One of our best trips was a four day affair during which we surveyed a number of historic sites; participated in the dedication of the camp where Ben Ash's party sighted the Black Hills when laying out the Bismark Trail; scouted out sites on the Cheyenne, Moreau, and Grand Rivers; visited the Dad Lemmon country; and, most importantly, secured photographs of the Hugh Glass Monument and the "buffalo graveyard" sites before they were flooded by the Shadehill Reservoir on the Grand River.

As I read the August 28th article, I was prompted to get out my 1942 edition of the Modern Reader's Series of your Three Friends and Hugh Glass songs, and to review the introductions, prefaces, and notes contained therein — oh, of course, there was quite a little "browsing" among the familiar lines too! This review revealed two startling coincidences.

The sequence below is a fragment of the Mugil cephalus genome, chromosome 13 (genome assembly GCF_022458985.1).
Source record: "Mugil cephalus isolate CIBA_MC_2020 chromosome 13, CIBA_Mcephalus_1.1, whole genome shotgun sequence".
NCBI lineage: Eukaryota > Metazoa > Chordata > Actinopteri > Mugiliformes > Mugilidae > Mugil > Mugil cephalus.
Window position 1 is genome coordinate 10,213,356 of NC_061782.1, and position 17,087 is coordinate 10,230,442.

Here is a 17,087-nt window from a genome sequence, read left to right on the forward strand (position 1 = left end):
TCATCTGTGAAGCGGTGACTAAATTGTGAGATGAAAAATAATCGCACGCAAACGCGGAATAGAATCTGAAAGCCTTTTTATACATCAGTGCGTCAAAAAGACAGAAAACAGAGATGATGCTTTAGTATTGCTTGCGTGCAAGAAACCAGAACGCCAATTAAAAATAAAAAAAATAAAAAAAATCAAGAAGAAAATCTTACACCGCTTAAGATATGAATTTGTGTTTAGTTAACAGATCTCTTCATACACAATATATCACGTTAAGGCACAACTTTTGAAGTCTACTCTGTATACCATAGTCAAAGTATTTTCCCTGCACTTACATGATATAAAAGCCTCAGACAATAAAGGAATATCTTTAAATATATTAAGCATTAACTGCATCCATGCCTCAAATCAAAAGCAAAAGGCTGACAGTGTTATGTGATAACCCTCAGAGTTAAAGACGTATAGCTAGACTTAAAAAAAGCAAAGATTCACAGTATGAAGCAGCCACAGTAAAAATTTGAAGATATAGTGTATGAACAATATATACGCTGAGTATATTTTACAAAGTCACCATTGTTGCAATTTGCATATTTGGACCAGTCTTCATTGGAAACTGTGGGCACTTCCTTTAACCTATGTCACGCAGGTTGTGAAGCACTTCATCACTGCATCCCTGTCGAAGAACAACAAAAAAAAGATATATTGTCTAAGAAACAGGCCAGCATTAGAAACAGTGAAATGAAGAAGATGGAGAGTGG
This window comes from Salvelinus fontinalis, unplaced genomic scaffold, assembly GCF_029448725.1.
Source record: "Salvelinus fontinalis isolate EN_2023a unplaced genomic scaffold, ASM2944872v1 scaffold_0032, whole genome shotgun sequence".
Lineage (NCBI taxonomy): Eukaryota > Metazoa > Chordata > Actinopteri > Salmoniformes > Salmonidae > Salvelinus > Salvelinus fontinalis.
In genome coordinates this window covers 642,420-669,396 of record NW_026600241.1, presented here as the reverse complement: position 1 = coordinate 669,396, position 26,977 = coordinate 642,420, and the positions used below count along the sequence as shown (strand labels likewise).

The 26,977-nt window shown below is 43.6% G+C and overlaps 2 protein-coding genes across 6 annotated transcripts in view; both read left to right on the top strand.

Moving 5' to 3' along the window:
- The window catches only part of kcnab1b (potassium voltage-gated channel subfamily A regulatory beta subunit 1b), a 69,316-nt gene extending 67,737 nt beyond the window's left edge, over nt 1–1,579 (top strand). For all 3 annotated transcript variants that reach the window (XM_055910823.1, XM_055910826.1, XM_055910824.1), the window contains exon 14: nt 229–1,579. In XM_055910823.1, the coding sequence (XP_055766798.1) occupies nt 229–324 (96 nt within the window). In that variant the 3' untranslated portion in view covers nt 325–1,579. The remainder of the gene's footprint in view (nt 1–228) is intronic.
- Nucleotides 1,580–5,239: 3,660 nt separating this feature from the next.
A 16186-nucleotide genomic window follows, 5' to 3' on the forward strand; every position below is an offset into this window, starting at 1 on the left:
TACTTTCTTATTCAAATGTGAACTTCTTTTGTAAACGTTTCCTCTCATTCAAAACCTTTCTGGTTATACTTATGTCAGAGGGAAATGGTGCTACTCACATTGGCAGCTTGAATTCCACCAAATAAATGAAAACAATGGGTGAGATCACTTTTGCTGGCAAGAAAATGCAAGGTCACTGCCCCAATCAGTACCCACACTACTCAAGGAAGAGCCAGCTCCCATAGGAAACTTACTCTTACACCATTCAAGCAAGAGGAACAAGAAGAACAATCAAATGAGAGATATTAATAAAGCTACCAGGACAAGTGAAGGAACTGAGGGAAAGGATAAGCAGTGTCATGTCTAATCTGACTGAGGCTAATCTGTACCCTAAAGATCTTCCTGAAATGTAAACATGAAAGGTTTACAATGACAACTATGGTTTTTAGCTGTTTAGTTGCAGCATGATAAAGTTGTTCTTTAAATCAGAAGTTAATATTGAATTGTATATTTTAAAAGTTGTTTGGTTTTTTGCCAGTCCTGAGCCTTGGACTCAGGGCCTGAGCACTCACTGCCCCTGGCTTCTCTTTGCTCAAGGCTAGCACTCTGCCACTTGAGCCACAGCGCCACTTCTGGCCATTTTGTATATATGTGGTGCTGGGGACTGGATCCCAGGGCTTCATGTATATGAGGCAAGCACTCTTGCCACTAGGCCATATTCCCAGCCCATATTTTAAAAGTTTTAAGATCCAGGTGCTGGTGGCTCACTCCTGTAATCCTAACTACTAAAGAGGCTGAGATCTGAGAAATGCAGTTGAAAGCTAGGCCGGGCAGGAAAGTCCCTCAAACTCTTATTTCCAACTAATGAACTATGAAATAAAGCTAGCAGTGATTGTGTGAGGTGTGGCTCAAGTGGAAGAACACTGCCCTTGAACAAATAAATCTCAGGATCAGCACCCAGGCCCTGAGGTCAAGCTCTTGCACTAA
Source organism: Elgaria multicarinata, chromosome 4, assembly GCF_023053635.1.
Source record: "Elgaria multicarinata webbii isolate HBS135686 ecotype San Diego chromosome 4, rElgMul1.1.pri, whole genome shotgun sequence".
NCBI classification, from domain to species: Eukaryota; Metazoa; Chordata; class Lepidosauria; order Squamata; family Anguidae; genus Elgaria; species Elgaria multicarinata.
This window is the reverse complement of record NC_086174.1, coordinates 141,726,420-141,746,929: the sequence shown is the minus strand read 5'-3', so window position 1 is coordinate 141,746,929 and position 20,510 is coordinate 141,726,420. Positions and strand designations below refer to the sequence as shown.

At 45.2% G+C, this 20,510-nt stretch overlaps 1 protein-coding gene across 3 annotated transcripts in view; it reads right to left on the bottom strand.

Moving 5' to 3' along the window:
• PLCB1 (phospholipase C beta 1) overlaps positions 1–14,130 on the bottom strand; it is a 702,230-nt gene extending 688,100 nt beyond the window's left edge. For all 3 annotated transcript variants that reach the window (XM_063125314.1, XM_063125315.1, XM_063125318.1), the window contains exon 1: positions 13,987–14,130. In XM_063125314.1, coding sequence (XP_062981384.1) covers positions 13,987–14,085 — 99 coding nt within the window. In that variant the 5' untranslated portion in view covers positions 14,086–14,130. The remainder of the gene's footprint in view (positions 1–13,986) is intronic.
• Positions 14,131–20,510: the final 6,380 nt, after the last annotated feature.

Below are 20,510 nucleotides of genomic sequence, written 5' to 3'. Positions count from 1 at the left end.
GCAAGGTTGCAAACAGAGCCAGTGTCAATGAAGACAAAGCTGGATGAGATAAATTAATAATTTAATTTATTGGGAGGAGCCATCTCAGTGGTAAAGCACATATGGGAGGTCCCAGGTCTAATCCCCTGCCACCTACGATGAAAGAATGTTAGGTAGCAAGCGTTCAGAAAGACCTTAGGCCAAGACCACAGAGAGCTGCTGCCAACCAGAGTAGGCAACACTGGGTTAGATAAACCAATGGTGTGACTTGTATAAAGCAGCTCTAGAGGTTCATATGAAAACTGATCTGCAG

These were: (1) On the night before - August 27th, I had finished reading Norma Lorre Goodrich's "Myths of the Hero," The Orion Press, New York 1962, which discusses "Shah Namah," "Ramayanna," "Beowolf," "The Niebingheld," "Chanson de Rollanz," "Aeneas," "The Cid," etc., much in the same vein that you did in your 1915 Preface to "The Song of Hugh Glass"; and (2) The fact that I seem to almost paraphrase your 1915 thoughts in my Preface to "Little Nels and The Partner," a small booklet which I had published in September 1965!

While I have read your other books from Jennewein's library, the only copy of your work that I own is the Modern Readers' Series cited above. However, after learning from Sigurd that the Bison Press have republished several of your works, I went down to the book store Wednesday and ordered "Black Elk Speaks" and "The Cycle of the West." I have needed these for my collection for a long time.